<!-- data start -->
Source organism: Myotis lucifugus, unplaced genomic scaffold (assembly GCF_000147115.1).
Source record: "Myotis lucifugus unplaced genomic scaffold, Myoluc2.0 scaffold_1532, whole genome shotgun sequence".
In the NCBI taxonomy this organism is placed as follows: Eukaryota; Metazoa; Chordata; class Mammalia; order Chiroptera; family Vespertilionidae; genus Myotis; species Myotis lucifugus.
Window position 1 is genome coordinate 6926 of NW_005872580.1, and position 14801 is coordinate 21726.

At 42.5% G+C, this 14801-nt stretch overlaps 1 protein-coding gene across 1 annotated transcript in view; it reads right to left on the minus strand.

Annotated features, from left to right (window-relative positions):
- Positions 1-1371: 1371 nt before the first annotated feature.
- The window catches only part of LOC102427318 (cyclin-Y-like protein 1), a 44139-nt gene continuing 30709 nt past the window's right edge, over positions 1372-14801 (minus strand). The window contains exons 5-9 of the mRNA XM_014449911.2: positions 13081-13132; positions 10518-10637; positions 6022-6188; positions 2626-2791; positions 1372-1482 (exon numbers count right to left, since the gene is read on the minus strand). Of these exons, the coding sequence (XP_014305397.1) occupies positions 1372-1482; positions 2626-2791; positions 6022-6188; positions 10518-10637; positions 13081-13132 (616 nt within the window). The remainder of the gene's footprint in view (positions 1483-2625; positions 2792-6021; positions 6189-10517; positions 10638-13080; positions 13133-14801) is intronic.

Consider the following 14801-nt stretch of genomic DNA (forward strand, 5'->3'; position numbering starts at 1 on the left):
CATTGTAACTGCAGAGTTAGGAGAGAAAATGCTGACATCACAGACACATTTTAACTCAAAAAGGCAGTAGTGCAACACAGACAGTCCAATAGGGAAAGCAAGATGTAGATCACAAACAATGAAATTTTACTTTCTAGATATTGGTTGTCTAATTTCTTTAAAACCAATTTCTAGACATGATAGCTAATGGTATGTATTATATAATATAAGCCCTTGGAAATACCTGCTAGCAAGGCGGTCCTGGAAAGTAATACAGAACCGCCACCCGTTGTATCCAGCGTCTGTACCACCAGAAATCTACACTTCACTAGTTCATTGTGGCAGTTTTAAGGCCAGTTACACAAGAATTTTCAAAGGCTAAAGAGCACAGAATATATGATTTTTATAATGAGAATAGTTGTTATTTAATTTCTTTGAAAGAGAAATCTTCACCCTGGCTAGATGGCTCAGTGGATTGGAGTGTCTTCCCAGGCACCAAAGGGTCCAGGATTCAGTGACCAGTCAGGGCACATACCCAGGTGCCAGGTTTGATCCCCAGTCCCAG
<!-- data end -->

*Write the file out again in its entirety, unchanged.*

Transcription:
Source organism: Myotis lucifugus, unplaced genomic scaffold (assembly GCF_000147115.1).
Source record: "Myotis lucifugus unplaced genomic scaffold, Myoluc2.0 scaffold_1532, whole genome shotgun sequence".
In the NCBI taxonomy this organism is placed as follows: Eukaryota; Metazoa; Chordata; class Mammalia; order Chiroptera; family Vespertilionidae; genus Myotis; species Myotis lucifugus.
Window position 1 is genome coordinate 6926 of NW_005872580.1, and position 14801 is coordinate 21726.

At 42.5% G+C, this 14801-nt stretch overlaps 1 protein-coding gene across 1 annotated transcript in view; it reads right to left on the minus strand.

Annotated features, from left to right (window-relative positions):
- Positions 1-1371: 1371 nt before the first annotated feature.
- The window catches only part of LOC102427318 (cyclin-Y-like protein 1), a 44139-nt gene continuing 30709 nt past the window's right edge, over positions 1372-14801 (minus strand). The window contains exons 5-9 of the mRNA XM_014449911.2: positions 13081-13132; positions 10518-10637; positions 6022-6188; positions 2626-2791; positions 1372-1482 (exon numbers count right to left, since the gene is read on the minus strand). Of these exons, the coding sequence (XP_014305397.1) occupies positions 1372-1482; positions 2626-2791; positions 6022-6188; positions 10518-10637; positions 13081-13132 (616 nt within the window). The remainder of the gene's footprint in view (positions 1483-2625; positions 2792-6021; positions 6189-10517; positions 10638-13080; positions 13133-14801) is intronic.

Consider the following 14801-nt stretch of genomic DNA (forward strand, 5'->3'; position numbering starts at 1 on the left):
CATTGTAACTGCAGAGTTAGGAGAGAAAATGCTGACATCACAGACACATTTTAACTCAAAAAGGCAGTAGTGCAACACAGACAGTCCAATAGGGAAAGCAAGATGTAGATCACAAACAATGAAATTTTACTTTCTAGATATTGGTTGTCTAATTTCTTTAAAACCAATTTCTAGACATGATAGCTAATGGTATGTATTATATAATATAAGCCCTTGGAAATACCTGCTAGCAAGGCGGTCCTGGAAAGTAATACAGAACCGCCACCCGTTGTATCCAGCGTCTGTACCACCAGAAATCTACACTTCACTAGTTCATTGTGGCAGTTTTAAGGCCAGTTACACAAGAATTTTCAAAGGCTAAAGAGCACAGAATATATGATTTTTATAATGAGAATAGTTGTTATTTAATTTCTTTGAAAGAGAAATCTTCACCCTGGCTAGATGGCTCAGTGGATTGGAGTGTCTTCCCAGGCACCAAAGGGTCCAGGATTCAGTGACCAGTCAGGGCACATACCCAGGTGCCAGGTTTGATCCCCAGTCCCAG